Memorial monument dedicated to the Allied forces who liberated France, located at Saint Laurent-sur-Mer above Omaha beach.

Battery bunkers at Longues-sur-Mer, sitting south of the beaches at the border between Gold and Omaha beaches. This battery hosted four 152mm guns and operated throughout D-Day and was eventually captured on D-Day+1. At that point, only one gun remained operational, with the other three having been knocked out of action by fire from ships off shore.

This one shows more damage. Cracks on the left side and a hole in the back.  

Looks like this is the one that survived the battle. It continues to guard the channel...

This shot puts their size in perspective.

Standing on top of the west-most of the four casemates hosting the guns. You can see the other three bunkers and the ocean in the background.

The bunkers from a distance. I would not have liked to have to approach that over open terrain.

The observation post. Located about 100 yards north of the battery bunkers, at the edge of the bluff overlooking the beach. 

The observation post at sunset. A view that the men guarding the Atlantic wall might have seen many times not knowing what the next day would bring.

The Normandy American Cemetery and Memorial at Colleville-Sur-Mer

The morning mist gave it an even more solemn atmosphere...

When you struggle to see where it ends, that's when the magnitude of the cost of war hits you. And this is just a small fraction.

The cemetery contains the remains of close to 9400 men who fell during the Normandy campaign in the summer of '44.

The view from Omaha beach. As you can see, the challenge was not just crossing the beach but going over or around the elevated terrain overlooking the beach.

The view to the west side of the beach. Gives you a better feeling for what the men landing might have felt having to cross what must have seemed like a huge expanse of beach under fire.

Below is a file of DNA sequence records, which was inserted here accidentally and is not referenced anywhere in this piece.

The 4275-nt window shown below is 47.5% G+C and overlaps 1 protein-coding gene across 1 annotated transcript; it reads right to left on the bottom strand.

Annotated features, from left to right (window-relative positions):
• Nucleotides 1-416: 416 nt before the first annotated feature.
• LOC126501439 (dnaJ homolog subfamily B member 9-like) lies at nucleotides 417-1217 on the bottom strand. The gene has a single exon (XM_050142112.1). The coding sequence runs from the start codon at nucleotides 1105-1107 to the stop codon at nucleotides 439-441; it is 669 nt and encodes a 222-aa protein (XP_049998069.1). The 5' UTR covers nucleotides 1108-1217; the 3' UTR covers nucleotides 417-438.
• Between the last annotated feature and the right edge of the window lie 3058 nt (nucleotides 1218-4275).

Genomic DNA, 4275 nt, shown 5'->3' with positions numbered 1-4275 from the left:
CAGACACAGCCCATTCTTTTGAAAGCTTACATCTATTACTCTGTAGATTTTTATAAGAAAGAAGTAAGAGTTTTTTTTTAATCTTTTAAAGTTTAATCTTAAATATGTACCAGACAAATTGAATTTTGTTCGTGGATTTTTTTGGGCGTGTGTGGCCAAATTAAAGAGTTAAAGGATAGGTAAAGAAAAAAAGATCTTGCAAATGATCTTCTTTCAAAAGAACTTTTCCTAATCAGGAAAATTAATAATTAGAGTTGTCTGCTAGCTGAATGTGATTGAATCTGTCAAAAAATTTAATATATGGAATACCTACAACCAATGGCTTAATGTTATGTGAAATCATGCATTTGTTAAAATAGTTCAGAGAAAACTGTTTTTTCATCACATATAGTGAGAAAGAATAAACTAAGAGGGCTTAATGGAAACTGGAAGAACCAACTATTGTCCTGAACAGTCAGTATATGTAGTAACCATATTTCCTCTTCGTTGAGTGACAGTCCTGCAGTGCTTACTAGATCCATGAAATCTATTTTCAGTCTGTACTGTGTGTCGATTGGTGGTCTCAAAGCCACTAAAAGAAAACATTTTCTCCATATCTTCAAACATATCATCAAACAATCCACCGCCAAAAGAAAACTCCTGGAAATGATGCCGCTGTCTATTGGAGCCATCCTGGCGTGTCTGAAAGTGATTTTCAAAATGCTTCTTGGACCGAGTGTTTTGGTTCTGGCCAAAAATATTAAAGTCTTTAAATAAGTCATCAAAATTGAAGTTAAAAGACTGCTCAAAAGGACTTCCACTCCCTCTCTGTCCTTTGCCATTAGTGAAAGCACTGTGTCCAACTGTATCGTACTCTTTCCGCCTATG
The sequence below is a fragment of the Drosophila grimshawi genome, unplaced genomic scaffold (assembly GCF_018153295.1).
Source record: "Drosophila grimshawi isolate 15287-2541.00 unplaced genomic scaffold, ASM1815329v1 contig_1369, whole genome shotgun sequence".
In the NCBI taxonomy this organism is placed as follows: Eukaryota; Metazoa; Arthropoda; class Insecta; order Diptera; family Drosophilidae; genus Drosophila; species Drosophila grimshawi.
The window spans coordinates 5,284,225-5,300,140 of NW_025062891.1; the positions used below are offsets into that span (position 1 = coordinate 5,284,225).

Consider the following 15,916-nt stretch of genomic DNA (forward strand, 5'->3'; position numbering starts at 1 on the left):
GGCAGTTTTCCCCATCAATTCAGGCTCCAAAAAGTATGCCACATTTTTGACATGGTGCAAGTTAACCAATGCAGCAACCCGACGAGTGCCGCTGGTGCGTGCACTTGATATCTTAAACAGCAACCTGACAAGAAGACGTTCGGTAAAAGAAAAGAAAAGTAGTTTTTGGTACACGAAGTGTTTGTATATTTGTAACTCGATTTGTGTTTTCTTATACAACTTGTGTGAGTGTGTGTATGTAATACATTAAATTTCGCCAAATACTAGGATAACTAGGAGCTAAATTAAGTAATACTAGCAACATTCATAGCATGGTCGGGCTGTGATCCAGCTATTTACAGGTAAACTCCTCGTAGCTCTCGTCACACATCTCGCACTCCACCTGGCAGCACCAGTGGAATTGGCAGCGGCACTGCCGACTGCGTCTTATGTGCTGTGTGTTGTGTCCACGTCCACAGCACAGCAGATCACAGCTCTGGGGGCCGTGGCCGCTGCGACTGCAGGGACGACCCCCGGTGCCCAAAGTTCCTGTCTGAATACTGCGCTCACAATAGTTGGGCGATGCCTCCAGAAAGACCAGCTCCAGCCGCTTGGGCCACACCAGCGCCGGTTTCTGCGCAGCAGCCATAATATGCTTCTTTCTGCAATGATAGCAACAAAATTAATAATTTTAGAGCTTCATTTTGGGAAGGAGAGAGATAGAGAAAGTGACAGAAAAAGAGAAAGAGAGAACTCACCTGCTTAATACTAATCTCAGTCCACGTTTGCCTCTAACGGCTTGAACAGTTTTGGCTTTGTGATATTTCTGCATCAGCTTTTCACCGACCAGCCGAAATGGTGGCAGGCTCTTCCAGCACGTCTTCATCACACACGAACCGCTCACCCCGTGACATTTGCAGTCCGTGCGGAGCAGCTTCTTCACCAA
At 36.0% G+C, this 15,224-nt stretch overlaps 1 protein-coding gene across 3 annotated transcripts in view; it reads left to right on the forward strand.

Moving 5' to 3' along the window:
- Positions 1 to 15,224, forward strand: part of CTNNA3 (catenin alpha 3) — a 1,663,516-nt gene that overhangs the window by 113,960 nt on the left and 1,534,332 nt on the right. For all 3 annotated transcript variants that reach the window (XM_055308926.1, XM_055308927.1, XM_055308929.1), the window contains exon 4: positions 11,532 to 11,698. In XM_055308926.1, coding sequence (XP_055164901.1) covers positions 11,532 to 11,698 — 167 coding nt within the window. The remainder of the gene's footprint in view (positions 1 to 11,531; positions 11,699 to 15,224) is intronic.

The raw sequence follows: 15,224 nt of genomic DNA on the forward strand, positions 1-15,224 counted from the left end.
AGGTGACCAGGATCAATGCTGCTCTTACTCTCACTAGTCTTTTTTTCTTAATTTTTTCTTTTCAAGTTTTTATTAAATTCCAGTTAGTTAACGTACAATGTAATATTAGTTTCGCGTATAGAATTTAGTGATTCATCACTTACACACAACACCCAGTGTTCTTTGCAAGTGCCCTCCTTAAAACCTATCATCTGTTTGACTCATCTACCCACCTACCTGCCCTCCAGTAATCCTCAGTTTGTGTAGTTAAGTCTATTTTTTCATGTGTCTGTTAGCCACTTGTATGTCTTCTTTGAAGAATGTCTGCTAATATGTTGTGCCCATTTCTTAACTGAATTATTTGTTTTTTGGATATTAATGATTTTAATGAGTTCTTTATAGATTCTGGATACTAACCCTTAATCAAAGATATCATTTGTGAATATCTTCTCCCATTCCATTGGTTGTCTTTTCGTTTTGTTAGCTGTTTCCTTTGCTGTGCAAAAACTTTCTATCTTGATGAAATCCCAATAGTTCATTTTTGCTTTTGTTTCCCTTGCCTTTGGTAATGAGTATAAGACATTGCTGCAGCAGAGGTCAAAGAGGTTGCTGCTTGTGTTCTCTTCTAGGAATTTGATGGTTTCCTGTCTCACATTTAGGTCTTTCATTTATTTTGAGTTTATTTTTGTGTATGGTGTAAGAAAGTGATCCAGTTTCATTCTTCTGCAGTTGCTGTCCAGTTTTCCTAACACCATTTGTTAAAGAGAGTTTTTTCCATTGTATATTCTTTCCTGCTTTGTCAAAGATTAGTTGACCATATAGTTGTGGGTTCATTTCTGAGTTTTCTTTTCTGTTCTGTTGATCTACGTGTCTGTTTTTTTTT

The view to the right, the east side. The pill boxes at the edge of the high ground provided deadly enfilading fire.

One of such pillboxes overlooking the beach from the west. 

Pointe du Hoc, Isigny-sur-Mer. 
This was the site of a daring operation by the US 2nd Ranger Battalion. Three Ranger companies landed and climbed the cliffs under fire to capture and destroy a battery of 6 155mm guns. Ironically the guns had been moved 2 days earlier 1 mile further inland. The rangers nonetheless, located them, destroyed them and went on to fend off German counter attacks until they were releived the next day.

The memorial monument to the 2nd Ranger Battalion, sitting on top of the observation post.

The observation post at the tip of Pointe du Hoc.

The pockmarked terrain reveals how intense the bombardment was in this area. It's all one crater after the next, with bunker ruins in between.

A view from the southwest. In the foreground, there is an open circular gun pit that allowed a gun to rotate and be fired in any direction. In the background you can see some more collapsed bunkers and cratered terrain in the distance. Far towards the left-center of the picture that's where the observation post and the memorial are located.

The entryway leading to the door to one of the bunkers that still stand.

German Military Cemetery, La Cambe, France. 
21,000 German dead are buried there. The hill at the center is actually a mass grave for about 300 men, most of them unknown.

View from the top of the hill, at the center of the cemetery, where the main memorial stands.